August 2013

Will’s ‘Coast-to-Coast’ Travelogue: Part 4

by Will Perry

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For the next five and a half hours I would not see a single person on the trail. At this point in the walk, the Moors were depressingly flat and desolate—no trees, no shelter. The tallest thing I would see were the ankle-high heather bushes. The wind and the rain intensified as I trudged on. My layers were soaked through and because I had forwarded my heavy pack to The Lion Inn, I had no spare layers. With no cellphone coverage, there was no turning back. It became obvious to me that if I stopped walking, my body would be in trouble. Hours earlier I had found a slight ditch, laying my body flat in an effort to block the wind and allow for my body to rest. Thirty seconds later, my body started to shake and I began to feel a chill spread across my body. The warm sweat underneath my jacket became cold and my core body temperature began to drop rapidly. Seriously doubting my reasons for undertaking this walk in the first place, I forced myself to think about baseball and drier, sunnier, happier summer days. I pushed on, keeping my mind strong–remembering the kids in Brazil that would soon be playing baseball with the equipment I helped send to them.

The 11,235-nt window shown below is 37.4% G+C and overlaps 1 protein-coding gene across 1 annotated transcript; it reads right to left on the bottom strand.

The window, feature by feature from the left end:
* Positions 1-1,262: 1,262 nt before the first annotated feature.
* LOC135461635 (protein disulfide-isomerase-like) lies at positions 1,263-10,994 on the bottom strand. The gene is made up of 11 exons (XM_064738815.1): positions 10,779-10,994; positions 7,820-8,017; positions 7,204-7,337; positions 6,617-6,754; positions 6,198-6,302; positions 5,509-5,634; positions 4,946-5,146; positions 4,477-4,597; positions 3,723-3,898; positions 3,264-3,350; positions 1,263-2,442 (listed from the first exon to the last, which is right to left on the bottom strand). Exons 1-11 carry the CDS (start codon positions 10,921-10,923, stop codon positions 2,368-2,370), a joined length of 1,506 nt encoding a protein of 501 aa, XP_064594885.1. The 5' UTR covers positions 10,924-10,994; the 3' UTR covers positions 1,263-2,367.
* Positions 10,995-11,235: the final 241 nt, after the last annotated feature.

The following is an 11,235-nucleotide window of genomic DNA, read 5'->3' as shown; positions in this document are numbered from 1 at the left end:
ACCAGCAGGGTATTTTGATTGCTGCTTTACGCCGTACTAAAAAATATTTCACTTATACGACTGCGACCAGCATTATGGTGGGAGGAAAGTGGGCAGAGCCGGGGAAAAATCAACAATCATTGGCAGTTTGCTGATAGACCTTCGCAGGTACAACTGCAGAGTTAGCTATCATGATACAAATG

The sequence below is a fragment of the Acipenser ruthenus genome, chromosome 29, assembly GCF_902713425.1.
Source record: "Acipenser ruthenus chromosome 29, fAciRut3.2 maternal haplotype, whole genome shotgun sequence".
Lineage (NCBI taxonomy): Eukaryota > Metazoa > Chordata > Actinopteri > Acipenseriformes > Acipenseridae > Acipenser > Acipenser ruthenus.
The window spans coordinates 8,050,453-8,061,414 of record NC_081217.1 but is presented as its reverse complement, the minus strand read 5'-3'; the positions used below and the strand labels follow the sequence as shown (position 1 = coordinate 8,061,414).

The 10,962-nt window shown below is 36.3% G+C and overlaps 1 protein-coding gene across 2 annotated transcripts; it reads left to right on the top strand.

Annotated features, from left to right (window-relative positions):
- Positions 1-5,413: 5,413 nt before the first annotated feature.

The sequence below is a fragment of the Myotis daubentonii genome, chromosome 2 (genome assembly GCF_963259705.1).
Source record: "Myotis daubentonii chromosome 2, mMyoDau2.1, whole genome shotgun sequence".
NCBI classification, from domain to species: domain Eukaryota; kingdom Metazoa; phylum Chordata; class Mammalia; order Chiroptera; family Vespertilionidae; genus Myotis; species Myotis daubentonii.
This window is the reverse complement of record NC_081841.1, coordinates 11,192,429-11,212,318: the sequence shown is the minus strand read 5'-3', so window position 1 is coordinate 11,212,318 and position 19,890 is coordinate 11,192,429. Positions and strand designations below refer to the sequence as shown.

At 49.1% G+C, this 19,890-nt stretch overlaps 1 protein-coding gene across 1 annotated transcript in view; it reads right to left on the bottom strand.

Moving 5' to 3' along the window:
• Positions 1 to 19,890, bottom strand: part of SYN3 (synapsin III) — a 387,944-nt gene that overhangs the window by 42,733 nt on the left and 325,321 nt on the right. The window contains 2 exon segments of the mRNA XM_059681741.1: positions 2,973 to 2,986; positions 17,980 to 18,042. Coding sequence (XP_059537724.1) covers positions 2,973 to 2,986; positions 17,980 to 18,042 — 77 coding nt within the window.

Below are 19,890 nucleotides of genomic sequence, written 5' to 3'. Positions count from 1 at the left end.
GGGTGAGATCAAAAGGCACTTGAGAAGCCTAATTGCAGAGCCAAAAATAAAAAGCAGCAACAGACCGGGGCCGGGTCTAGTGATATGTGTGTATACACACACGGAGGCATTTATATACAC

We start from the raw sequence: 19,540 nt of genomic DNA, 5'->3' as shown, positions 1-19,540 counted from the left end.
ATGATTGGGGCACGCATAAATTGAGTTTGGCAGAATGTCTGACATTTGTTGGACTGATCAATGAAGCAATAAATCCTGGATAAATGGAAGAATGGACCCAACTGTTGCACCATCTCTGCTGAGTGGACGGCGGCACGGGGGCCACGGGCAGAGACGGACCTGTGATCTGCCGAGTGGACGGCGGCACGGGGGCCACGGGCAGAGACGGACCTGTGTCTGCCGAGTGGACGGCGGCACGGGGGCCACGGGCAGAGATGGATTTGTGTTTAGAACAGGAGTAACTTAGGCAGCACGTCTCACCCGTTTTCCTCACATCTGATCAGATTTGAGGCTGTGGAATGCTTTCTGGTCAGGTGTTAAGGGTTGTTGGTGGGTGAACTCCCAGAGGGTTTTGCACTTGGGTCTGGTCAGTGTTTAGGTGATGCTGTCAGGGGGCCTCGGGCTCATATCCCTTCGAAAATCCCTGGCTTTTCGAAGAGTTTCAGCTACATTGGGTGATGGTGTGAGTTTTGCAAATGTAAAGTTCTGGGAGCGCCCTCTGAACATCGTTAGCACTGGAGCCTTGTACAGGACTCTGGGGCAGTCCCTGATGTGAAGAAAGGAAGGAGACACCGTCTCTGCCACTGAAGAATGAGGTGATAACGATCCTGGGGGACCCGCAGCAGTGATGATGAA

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Walking across the Moors was easily becoming the most difficult physical challenge I had ever experienced. It was a solo fight against exhaustion, dehydration, wind and rain. I lost my footing on a few occasions, nearly collapsing out of the increasing dizziness and exhaustion. Augmenting my food and water intake seemed to do nothing to improve my health. I resigned to desperate measures so as to keep myself going. I played the alphabet game in my head—naming out-loud the names of different animals that started with each letter of the alphabet. I tried singing out-loud any song to which I knew the words. I couldn’t help but glance at my watch after every 100 yards or so. After the alphabet game and my attempts to sing became a nuisance, I tried writing my Master’s dissertation in my head as I walked. Luckily, the subject of my dissertation was about the role of baseball in building peace among nations and communities in conflict. My mind was carried away in baseball thoughts until I turned a corner and finally saw, as described, the isolated pub in the middle of nowhere.

aerial isolated lion inn

The Inn appeared to me as an oasis in the middle of a desert; a figment of my imagination too good to be true. It would take me 45 minutes to reach Lion Inn after first sight. Even with the inn in plain sight, those approaching minutes seemed slower than any of the past 10 hours. The walk had dragged on and on. Because of the less than pleasant circumstances, the landscape of the fabled “Yorkshire Moors” became as upsetting as how my stomach felt. My spirits were lifted once I finally arrived at the inn, hobbling my way inside.

Will’s ‘Coast-to-Coast’ Travelogue: Part 3

by Will Perry